Interview: Here’s Why Silver Will Continue to Climb

silver 600X300From MoneyMetals.com: Mike Gleason sits down with Dr. Chris Martenson to discuss rising precious metal prices, and why silver’s industrial uses and lack of good sources means continued gains.

Mike Gleason: It is my privilege now to be joined by Dr. Chris Martenson of PeakProsperity.com and author of the book, Prosper: How to Prepare for the Future and Create a World Worth Inheriting.

Chris is a commentator on a range of important topics such as global economics, financial markets, governmental policy, precious metals, and the importance of preparedness, among other things. It’s great, as always, to have him with us. Chris, welcome back, and thanks for joining us again.

Chris Martenson: Mike, it’s a real pleasure to be here with you and your listeners.

Mike Gleason: Well it’s been a number of months since we’ve had you on last, far too long by the way, and there has been a ton of things going on in the financial world of late. I’ll get right to it here. For starters, what did you make of the Brexit decision last month? Is this potentially the beginning of some meaningful opposition to the ongoing drive for a world government? Or was this just a one-off event?

Chris Martenson: No, this was not a one-off event, this was a continuation of a pattern that we’ve been talking about at Peak Prosperity for a while. We thought that there were three scenarios for the future. One of them we called fragmentation. I think this is the beginning of it, and fragmentation has its roots in a growing wealth gap. It happens when you have a stagnant to shrinking economic pie that is increasingly seized by the elites who are tone deaf.

And when they do that, people get cranky, and this is the first form of crankiness we’ve seen break out. Austria is next, we are going to see the sweep across Europe, I believe. People have seen that austerity is just a punishment by the bankers upon the average people for the sins of the banker. It feels unfair because it is.

I think Brexit as a political statement is just the beginning, and of course the powers that be are going to do everything they can to paint this as a mistake and punish the wrong people again.

Mike Gleason: What about the banking system, despite some recovery in the past week or two, the European bank stocks have been getting hit hard. We’re seeing that Italian banks need to bailout, and the share price of Deutsche Bank is signaling that the firm is in real trouble. The IMF just named them the riskiest financial institution in the world.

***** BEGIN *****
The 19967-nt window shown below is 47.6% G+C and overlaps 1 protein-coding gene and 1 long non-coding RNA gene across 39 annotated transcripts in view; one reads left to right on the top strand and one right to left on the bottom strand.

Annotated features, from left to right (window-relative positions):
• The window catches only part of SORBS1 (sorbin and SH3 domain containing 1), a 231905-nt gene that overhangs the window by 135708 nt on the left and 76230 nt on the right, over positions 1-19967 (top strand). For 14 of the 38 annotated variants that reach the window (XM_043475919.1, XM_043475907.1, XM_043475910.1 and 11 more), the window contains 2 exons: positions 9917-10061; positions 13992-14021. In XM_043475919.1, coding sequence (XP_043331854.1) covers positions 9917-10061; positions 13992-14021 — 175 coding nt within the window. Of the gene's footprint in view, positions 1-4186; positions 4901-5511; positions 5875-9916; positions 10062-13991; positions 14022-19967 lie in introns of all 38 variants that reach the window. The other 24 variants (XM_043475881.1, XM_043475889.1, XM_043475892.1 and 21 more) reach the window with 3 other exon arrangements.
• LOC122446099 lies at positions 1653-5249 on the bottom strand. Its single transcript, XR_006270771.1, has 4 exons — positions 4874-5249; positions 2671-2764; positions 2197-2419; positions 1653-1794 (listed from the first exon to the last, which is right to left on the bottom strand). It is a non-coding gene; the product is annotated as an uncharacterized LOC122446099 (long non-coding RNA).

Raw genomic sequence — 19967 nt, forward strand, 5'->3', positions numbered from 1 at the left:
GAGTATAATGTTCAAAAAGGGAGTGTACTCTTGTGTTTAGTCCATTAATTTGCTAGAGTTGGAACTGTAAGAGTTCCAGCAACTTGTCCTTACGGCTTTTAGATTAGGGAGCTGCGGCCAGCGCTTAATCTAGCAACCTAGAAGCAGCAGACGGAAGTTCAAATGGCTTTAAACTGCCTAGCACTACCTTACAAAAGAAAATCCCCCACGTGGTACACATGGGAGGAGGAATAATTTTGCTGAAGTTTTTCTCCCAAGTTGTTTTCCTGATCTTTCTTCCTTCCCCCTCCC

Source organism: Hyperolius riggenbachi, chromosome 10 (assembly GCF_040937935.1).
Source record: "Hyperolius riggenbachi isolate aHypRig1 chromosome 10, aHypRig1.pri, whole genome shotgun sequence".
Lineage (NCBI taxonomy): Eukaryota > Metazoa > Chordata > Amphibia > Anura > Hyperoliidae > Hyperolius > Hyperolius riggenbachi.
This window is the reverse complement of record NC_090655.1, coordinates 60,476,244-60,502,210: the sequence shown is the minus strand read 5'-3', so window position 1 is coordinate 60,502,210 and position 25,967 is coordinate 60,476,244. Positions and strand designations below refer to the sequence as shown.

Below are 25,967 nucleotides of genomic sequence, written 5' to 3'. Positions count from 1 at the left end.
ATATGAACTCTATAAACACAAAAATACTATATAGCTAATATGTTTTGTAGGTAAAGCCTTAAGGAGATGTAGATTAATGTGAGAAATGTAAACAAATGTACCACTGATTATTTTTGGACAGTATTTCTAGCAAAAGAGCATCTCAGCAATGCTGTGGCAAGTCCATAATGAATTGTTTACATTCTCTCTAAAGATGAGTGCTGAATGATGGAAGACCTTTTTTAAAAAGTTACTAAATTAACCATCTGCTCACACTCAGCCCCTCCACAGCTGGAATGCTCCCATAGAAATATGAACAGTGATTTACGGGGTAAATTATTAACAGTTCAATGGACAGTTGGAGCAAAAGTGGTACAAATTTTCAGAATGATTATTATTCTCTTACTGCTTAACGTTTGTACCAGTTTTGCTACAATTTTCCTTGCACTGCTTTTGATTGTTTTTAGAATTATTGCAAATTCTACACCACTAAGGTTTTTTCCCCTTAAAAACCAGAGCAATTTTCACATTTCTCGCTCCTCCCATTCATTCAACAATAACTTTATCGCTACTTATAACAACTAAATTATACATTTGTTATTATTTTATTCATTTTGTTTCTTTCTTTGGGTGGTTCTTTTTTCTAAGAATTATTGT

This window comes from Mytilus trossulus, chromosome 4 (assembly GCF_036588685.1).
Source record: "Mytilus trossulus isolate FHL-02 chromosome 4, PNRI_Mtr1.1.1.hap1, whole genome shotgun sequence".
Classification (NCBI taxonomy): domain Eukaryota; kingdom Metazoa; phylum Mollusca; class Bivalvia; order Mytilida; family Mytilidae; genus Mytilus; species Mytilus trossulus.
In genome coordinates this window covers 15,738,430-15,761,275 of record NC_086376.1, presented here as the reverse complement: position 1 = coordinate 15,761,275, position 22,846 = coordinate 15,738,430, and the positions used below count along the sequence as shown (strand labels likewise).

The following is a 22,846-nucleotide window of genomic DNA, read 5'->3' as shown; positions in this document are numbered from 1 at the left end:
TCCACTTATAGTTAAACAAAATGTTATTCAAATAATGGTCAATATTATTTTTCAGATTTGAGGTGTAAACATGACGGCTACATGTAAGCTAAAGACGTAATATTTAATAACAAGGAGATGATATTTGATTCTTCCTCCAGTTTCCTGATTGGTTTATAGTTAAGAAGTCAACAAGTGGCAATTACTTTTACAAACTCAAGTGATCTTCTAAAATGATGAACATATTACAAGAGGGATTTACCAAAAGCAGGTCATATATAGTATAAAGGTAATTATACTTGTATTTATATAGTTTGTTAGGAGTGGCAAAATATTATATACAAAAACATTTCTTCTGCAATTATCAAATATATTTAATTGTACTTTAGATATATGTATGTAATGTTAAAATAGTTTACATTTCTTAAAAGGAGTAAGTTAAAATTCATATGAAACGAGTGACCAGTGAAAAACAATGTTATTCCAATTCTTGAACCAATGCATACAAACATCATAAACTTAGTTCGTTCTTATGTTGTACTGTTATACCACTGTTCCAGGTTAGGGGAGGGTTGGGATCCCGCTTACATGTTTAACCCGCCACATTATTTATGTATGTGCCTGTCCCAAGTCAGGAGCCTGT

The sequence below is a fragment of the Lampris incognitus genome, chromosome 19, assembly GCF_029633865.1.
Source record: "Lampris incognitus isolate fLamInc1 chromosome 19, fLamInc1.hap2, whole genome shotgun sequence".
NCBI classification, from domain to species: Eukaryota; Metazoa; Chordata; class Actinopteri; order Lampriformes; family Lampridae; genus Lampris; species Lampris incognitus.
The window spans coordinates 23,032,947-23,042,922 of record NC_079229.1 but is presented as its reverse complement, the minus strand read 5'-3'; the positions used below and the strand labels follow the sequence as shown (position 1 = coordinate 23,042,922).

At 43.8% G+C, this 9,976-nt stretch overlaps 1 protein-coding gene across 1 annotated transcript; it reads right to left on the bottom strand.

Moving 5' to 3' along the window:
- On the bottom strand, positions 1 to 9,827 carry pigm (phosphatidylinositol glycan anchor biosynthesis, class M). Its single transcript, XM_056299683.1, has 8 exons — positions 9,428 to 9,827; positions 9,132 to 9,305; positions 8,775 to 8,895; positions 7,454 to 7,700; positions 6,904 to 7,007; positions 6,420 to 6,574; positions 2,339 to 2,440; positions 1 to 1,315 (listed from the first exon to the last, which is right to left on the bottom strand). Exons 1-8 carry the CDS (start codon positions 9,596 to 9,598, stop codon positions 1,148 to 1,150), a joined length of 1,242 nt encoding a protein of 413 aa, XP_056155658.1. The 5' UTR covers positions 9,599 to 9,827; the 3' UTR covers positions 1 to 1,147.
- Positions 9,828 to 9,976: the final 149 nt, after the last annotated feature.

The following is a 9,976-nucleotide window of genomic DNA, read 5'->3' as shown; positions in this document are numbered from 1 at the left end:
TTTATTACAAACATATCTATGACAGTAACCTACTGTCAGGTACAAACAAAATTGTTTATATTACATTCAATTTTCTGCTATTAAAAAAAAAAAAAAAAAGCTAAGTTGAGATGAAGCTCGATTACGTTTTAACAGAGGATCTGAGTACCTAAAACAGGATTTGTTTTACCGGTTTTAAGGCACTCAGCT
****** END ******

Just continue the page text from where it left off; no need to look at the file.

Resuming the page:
There is a rally here in share prices, Brexit appears largely forgotten, and Wall Street certainly isn’t acting too worried. Is the concern over European banks overdone? Or might we see a firm like Deutsche Bank actually collapse. And what do you see as the ramifications here in the U.S.?

Chris Martenson: The European banks are absolutely in trouble. I think they are insolvent, that is the step that precedes bankruptcy which is a legal action. Insolvency is just when your assets and your liabilities have a big mismatch. We know that’s the case for the European banking shares. It also explains, Mike, why we are seeing this rally, we call it on Wall Street, but it’s global.

We saw two things. First, we saw a big decline, a scary decline in January, and then this miracle, nipple bottom vault back up to the highs that came out of nowhere. To me, that was a liquification event. Somebody put a lot of liquidity into the system. We know that the central banks are coordinating on this because they are scared of the Franken-markets they’ve created. They cannot even tolerate a few percent decline without freaking out. That should freak ordinary people out, because if they are scared, you should be too.

So they re-liquefied like crazy, and then we had just another post Brexit re-liquification. My evidence, stocks at all-time highs, bonds at all-time highs. Listen, you cannot have that unless there is a lot of liquidity coming from somewhere. People cannot be panicking both into negative interest yielding bonds and stocks at the same time for this to make sense through any other lens than the central banks are absolutely pouring money into these markets.

Mike Gleason: Yeah, it’s certainly been a head scratcher to watch these equities markets, the DOW and the S&P making these all-time highs in the wake of what we’ve seen here recently. That’s a good explanation and I don’t see any other potential for why that’s happened. That’s not sustainable forever, they cannot get away with that forever before without the bubble finally bursting, is that fair to say?

Chris Martenson: That is fair to say. And just for your listeners, I just got back from a major wealth conference. These are people, families, institutions that are managing enormous money… they’re all scratching their heads. I watched these poor fund managers and CIOs, that’s investment officers, attempt to explain all of this. They contorted themselves into pretzels. I got up there and just said, “Look, somebody is dumping money in this market.” A lot of heads started nodding. First wealth conference I’ve been to, Mike, in many years where I was no longer the contrarian in the crowd. That makes me nervous.

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